Council Oks PC approving sketch plans

BLYTHEWOOD – Council voted unanimously Monday night to accept a proposal drafted by town attorney Jim Meggs to give the Planning Commission the authority to approve sketch plans for developers of subdivisions rather than making it an optional function.

“The whole point here is to give developers more certainty about the town’s subdivision review and approval process,” Town Administrator Gary Parker told Council. “In the past, our planning consultant Michael Criss and I both reviewed and approved sketch plans, then it would go to the Planning Commission for preliminary plat approval. Occasionally, when our approved sketch plan got to the Planning Commission, they have not accepted what we had approved,” Parker said.

Parker said that, sometimes, based only on the sketch plan approval, the developer commits to expensive engineering and drafting of a preliminary plat before knowing whether the project’s basic design is going to be acceptable to the Planning Commission with regard to zoning conformance, lot count and layout, road geometry, proposed utility services, sidewalks and trails, open space and tree preservation, etc.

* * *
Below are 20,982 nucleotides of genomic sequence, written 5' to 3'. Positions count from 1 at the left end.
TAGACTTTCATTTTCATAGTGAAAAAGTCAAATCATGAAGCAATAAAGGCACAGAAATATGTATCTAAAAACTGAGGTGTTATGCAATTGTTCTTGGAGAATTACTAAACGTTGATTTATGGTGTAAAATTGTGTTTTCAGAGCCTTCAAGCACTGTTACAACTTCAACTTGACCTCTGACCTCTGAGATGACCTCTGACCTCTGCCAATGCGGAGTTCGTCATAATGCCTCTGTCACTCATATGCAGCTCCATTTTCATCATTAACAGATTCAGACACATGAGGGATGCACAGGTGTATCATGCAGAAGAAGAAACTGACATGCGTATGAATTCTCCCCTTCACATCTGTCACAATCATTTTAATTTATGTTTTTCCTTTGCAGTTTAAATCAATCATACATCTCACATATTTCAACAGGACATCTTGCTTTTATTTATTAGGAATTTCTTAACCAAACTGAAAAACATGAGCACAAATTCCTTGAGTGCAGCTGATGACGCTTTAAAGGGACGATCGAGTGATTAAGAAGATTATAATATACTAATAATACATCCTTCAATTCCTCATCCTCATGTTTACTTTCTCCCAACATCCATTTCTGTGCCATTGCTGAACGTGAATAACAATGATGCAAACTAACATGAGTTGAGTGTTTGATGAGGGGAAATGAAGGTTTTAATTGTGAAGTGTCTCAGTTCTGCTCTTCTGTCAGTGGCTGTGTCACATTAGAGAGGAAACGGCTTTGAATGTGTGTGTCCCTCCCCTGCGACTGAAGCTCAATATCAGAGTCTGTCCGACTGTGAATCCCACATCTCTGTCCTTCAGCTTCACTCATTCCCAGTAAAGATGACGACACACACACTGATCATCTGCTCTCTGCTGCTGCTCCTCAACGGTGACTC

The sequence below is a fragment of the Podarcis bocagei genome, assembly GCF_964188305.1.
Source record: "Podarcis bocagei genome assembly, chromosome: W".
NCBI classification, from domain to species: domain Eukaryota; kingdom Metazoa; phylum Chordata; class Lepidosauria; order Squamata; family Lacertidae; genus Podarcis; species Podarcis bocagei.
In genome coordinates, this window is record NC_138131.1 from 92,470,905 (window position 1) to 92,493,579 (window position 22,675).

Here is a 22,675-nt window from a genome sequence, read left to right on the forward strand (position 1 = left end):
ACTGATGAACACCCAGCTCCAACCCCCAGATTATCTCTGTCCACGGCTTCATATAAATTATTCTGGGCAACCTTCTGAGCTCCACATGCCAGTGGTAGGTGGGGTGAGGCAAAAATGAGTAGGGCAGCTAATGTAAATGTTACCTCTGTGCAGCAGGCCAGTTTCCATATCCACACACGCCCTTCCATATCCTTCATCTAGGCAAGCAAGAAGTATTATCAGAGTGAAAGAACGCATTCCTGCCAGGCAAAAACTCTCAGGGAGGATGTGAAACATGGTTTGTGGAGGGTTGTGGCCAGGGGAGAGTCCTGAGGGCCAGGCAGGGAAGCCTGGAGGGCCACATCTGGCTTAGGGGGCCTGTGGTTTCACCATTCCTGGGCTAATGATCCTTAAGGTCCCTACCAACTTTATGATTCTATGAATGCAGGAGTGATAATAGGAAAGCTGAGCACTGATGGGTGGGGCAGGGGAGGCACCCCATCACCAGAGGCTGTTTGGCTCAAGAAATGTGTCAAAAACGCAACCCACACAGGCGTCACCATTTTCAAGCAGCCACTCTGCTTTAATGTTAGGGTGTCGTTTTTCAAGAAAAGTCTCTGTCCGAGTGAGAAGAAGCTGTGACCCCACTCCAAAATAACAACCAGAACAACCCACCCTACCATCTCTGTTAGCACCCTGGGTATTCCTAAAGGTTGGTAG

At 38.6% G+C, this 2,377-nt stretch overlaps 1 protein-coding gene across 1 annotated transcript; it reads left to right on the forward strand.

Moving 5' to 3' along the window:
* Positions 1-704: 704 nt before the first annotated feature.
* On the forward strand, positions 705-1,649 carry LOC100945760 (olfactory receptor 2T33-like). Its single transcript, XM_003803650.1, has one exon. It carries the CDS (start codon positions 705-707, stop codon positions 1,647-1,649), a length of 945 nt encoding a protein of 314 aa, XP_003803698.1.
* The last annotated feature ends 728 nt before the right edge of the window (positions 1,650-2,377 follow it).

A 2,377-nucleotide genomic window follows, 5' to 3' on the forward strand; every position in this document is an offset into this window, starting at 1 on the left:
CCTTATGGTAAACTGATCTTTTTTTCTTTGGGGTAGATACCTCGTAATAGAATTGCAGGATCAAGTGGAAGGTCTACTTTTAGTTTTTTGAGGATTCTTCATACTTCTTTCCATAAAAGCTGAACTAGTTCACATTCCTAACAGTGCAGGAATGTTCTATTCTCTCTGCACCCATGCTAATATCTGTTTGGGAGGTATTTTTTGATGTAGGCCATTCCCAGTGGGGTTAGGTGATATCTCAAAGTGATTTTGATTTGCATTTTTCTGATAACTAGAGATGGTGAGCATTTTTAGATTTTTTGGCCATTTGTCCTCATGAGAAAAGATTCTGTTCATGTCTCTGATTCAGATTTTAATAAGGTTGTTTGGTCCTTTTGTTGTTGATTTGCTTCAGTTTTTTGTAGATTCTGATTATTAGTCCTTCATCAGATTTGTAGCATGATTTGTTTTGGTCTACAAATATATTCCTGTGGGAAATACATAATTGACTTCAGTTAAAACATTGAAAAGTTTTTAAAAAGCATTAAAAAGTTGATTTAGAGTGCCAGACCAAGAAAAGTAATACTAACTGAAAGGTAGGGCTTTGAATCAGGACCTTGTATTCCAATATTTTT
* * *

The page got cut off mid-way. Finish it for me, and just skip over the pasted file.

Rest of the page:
Should the Planning Commission not approve it, the developer might have already wasted thousands of dollars on the project.

“This proposal will get the plan to the Planning Commission for its approval first, giving the developer vested rights for two years,” Meggs said.

During a workshop earlier this month, Councilman Utroska asked how the Commissioners would get sufficient training to understand the ramifications of how to make the approvals for the sketch plan.

“We currently rely on the Town Administrator and Michael Criss, who are qualified to do that,” Utroska said.

To ensure that they [Commissioners] have the benefit of Parker’s and Criss’s input, Parker explained that there is a section in the draft ordinance that requires them (Parker and Criss) to give a report and recommendation to the Commissioners prior to the sketch plan coming before the Commission.

“We think that is a slight improvement in the process,” Parker said. “And I’m sure that many developers will also.”